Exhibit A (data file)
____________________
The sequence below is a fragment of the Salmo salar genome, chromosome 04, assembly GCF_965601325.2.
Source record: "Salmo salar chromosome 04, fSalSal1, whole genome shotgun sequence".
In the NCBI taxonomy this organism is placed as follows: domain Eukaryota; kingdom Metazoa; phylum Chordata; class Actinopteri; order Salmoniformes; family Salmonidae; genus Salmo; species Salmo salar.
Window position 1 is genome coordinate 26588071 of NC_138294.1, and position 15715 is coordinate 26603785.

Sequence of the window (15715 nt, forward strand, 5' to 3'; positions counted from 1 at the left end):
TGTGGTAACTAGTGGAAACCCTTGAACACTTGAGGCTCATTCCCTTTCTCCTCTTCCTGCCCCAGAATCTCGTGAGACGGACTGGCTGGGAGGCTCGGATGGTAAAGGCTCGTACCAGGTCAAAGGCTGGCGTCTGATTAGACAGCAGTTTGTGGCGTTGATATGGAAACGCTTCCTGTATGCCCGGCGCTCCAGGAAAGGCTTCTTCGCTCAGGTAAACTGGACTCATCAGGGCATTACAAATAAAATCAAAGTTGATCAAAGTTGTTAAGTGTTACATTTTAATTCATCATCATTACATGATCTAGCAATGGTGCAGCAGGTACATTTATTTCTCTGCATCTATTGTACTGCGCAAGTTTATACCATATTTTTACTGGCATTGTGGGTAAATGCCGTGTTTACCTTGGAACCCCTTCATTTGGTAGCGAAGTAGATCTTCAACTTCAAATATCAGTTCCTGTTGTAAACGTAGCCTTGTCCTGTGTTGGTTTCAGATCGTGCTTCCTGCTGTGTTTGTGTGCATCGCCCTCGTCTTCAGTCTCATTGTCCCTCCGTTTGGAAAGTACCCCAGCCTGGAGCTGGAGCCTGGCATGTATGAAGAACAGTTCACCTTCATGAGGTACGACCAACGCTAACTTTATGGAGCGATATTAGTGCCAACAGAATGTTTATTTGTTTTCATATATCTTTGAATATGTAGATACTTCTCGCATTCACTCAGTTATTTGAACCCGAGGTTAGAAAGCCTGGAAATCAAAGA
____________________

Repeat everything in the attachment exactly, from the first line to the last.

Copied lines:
The sequence below is a fragment of the Salmo salar genome, chromosome 04, assembly GCF_965601325.2.
Source record: "Salmo salar chromosome 04, fSalSal1, whole genome shotgun sequence".
In the NCBI taxonomy this organism is placed as follows: domain Eukaryota; kingdom Metazoa; phylum Chordata; class Actinopteri; order Salmoniformes; family Salmonidae; genus Salmo; species Salmo salar.
Window position 1 is genome coordinate 26588071 of NC_138294.1, and position 15715 is coordinate 26603785.

Sequence of the window (15715 nt, forward strand, 5' to 3'; positions counted from 1 at the left end):
TGTGGTAACTAGTGGAAACCCTTGAACACTTGAGGCTCATTCCCTTTCTCCTCTTCCTGCCCCAGAATCTCGTGAGACGGACTGGCTGGGAGGCTCGGATGGTAAAGGCTCGTACCAGGTCAAAGGCTGGCGTCTGATTAGACAGCAGTTTGTGGCGTTGATATGGAAACGCTTCCTGTATGCCCGGCGCTCCAGGAAAGGCTTCTTCGCTCAGGTAAACTGGACTCATCAGGGCATTACAAATAAAATCAAAGTTGATCAAAGTTGTTAAGTGTTACATTTTAATTCATCATCATTACATGATCTAGCAATGGTGCAGCAGGTACATTTATTTCTCTGCATCTATTGTACTGCGCAAGTTTATACCATATTTTTACTGGCATTGTGGGTAAATGCCGTGTTTACCTTGGAACCCCTTCATTTGGTAGCGAAGTAGATCTTCAACTTCAAATATCAGTTCCTGTTGTAAACGTAGCCTTGTCCTGTGTTGGTTTCAGATCGTGCTTCCTGCTGTGTTTGTGTGCATCGCCCTCGTCTTCAGTCTCATTGTCCCTCCGTTTGGAAAGTACCCCAGCCTGGAGCTGGAGCCTGGCATGTATGAAGAACAGTTCACCTTCATGAGGTACGACCAACGCTAACTTTATGGAGCGATATTAGTGCCAACAGAATGTTTATTTGTTTTCATATATCTTTGAATATGTAGATACTTCTCGCATTCACTCAGTTATTTGAACCCGAGGTTAGAAAGCCTGGAAATCAAAGA